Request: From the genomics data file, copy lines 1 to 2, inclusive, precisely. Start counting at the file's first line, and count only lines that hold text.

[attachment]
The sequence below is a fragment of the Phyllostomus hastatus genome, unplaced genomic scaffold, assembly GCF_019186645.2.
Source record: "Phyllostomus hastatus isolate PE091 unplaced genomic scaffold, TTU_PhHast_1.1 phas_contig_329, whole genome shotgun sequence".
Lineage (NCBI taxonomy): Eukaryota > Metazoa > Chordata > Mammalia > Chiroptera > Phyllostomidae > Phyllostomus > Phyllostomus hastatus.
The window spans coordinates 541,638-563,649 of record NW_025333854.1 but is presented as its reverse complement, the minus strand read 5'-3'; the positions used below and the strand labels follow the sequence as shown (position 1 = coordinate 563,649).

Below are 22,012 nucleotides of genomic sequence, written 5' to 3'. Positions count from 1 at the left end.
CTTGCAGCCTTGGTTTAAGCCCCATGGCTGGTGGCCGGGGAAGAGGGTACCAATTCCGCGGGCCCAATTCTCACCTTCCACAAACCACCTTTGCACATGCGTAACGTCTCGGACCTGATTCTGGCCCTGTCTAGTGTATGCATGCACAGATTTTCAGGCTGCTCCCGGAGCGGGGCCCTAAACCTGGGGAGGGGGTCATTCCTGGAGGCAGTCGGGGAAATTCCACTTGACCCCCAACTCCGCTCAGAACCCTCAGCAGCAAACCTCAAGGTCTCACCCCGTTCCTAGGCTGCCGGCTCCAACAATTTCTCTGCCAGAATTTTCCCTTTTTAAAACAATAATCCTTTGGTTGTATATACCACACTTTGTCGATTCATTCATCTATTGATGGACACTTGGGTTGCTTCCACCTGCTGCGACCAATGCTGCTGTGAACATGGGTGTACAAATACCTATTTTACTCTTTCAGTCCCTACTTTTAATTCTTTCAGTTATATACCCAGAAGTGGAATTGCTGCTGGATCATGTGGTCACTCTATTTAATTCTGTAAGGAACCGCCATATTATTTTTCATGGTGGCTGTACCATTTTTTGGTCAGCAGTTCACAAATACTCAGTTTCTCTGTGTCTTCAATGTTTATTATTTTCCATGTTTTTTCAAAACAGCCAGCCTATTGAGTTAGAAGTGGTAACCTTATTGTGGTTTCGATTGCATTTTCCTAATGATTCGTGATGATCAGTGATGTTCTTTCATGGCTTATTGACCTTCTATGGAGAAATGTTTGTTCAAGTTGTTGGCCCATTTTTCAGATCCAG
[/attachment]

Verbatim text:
The sequence below is a fragment of the Phyllostomus hastatus genome, unplaced genomic scaffold, assembly GCF_019186645.2.
Source record: "Phyllostomus hastatus isolate PE091 unplaced genomic scaffold, TTU_PhHast_1.1 phas_contig_329, whole genome shotgun sequence".